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Companies that extend private loans to students will continue to be able to do so without needing schools' confirmation that the students have exhausted all other aid options, after the U.S. Senate shot down a House proposal that would tighten certification requirements.
The Senate decision could be considered a win for industry giant SLM Corp. (SLM), which originated $840 million in private loans in the first quarter. That company, commonly known as Sallie Mae, is expected to rely more on its private-loan business now that the government took federal loan originations in-house, eliminating a major revenue source from third-party lenders.
A representative from Sallie Mae wasn't immediately available for comment. Other top private lenders include Citigroup Inc.'s (C) Student Loan Corp. (STU), Wells Fargo & Co. (WFC) and J.P. Morgan Chase & Co. (JPM).
Sen. Chris Dodd. (D., Conn.) said earlier this week that Congress wouldn't include as part of its financial-reform bill a measure requiring lenders to check that students maximized their federal, state and institutional loans before turning to private loans, which often have higher interest rates and less-flexible repayment terms. As the law currently stands, students must "self-certify" that they have tried to take out other loans.
According to the Institute for College Access and Success, nearly two-thirds of private-loan borrowers in 2007-2008 borrowed less than they could have in federal Stafford loans.
Mark Kantrowitz, publisher of financial-aid website FinAid.org, said the Senate's decision is a disappointment because the House's proposal would have eliminated direct-to-consumer private loans, "which tend to be excessive."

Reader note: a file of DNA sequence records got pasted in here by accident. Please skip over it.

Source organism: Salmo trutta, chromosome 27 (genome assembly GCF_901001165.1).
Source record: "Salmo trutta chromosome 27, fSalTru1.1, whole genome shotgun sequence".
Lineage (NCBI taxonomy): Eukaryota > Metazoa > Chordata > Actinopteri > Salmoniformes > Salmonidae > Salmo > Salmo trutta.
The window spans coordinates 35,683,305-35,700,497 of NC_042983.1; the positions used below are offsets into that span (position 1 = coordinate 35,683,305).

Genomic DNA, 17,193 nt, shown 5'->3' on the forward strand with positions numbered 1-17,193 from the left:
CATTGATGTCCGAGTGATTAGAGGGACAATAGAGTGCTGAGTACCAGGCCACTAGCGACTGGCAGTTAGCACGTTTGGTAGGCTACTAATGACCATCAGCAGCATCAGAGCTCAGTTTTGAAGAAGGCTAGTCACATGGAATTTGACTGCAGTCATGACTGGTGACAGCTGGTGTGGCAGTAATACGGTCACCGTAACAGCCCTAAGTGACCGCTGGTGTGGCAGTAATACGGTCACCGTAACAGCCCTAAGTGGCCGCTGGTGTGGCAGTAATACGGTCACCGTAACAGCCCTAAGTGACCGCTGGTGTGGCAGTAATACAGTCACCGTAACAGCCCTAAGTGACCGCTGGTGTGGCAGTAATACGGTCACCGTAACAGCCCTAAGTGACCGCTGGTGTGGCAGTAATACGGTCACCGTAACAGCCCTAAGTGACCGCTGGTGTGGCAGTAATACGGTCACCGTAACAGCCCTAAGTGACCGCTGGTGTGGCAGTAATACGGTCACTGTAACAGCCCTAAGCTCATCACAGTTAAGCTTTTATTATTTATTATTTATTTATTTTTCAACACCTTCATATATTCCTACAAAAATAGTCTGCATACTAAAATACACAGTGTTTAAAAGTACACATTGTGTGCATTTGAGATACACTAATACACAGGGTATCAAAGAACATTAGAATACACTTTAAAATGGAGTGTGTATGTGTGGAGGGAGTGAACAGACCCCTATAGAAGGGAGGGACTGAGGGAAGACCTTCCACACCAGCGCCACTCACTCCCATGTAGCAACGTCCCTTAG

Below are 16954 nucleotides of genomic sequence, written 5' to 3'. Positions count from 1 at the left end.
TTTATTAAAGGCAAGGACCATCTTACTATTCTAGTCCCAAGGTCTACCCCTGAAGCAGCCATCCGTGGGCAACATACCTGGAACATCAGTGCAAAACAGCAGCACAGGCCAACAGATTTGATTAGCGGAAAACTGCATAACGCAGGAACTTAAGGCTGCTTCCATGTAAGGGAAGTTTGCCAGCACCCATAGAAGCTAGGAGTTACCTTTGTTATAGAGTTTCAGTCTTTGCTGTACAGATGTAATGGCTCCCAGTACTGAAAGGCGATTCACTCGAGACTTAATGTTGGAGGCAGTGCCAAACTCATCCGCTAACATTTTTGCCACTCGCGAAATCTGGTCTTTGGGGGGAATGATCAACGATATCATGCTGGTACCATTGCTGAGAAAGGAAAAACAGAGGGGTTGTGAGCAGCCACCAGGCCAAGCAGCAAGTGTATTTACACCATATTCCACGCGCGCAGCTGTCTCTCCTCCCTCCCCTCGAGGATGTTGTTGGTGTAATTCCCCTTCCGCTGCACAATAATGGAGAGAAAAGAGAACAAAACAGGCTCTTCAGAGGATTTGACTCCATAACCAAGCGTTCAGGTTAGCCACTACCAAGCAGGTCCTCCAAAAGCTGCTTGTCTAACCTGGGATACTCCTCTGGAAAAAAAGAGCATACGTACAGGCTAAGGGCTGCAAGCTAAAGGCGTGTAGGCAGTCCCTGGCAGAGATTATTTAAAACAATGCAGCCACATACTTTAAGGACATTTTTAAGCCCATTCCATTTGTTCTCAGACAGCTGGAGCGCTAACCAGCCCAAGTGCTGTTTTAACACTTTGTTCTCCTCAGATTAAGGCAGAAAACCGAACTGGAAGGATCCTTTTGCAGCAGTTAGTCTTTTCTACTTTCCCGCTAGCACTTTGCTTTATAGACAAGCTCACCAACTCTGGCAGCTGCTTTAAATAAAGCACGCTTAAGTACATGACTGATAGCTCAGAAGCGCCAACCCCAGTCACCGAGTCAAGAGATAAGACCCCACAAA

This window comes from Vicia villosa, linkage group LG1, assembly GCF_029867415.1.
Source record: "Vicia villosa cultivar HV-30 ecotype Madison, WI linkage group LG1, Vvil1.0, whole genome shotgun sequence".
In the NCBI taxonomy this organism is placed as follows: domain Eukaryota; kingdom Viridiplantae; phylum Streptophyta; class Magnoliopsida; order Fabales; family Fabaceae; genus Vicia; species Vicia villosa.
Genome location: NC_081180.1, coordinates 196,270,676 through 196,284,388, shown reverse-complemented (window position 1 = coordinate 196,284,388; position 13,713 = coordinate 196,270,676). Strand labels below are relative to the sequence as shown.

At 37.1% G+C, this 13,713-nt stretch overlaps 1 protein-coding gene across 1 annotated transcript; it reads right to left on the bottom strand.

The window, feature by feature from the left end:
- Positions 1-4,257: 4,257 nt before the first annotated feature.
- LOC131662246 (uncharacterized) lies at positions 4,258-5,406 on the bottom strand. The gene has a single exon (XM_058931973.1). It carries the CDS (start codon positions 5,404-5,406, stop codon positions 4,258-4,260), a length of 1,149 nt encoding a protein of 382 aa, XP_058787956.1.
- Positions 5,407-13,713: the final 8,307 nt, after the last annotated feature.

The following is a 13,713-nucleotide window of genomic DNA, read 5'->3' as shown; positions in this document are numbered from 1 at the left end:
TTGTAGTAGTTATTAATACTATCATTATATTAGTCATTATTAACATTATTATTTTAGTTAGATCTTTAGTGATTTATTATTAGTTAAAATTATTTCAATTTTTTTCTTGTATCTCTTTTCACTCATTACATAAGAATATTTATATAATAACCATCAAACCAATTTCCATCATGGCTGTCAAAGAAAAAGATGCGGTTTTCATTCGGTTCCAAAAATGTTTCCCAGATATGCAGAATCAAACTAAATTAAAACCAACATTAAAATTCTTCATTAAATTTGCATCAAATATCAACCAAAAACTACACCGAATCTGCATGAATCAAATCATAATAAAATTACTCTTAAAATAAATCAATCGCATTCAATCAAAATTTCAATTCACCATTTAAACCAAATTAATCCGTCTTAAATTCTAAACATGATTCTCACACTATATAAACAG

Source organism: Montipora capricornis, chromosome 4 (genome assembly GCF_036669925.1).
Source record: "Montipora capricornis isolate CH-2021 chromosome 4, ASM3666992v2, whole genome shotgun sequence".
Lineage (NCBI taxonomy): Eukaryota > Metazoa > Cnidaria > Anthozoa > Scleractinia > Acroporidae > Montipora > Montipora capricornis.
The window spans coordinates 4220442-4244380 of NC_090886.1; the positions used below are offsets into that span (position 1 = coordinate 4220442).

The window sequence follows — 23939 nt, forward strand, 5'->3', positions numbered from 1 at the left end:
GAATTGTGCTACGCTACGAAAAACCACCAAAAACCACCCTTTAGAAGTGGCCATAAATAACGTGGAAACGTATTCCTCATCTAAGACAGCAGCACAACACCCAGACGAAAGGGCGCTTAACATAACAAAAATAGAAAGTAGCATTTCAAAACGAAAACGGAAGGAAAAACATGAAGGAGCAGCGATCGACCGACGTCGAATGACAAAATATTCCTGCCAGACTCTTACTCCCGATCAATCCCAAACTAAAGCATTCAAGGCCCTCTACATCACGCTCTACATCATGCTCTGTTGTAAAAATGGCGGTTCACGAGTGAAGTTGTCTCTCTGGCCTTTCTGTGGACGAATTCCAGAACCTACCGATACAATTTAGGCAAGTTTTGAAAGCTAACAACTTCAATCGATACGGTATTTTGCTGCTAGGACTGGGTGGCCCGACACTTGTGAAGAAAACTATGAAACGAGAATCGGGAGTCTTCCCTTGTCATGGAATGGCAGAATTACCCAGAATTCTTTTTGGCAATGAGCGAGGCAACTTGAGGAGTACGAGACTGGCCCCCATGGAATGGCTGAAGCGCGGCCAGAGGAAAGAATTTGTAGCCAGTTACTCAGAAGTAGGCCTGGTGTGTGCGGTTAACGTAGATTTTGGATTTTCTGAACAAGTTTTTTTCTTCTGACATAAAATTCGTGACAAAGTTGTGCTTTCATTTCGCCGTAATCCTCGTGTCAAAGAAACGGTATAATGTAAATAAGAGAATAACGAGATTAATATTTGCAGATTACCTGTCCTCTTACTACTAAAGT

Still, the financial-reform bill is expected to change some private-lending operations.
"The Wall Street reform bill goes a long way to provide strong new consumer protections to student borrowers," Dodd said Tuesday in announcing that institutional certification wouldn't be included in the reconciliation.
While it is still unclear exactly what are the new rules to which private student lenders will have to adhere under the Consumer Financial Protection Bureau, a person close to the conference committee said the bureau will be allowed to set rules on underwriting, disclosures, advertising and creditworthiness but is barred from setting usury rates.
The watchdog will have the authority to enforce regulations for banks and credit unions with assets over $10 billion, including those with student-lending operations. But many private lenders' depositary units, including Sallie Mae's bank, don't meet that threshold and will continue to report to the Federal Deposit Insurance Corp.
-By Melissa Korn, Dow Jones Newswires; 212-416-2271; email@example.com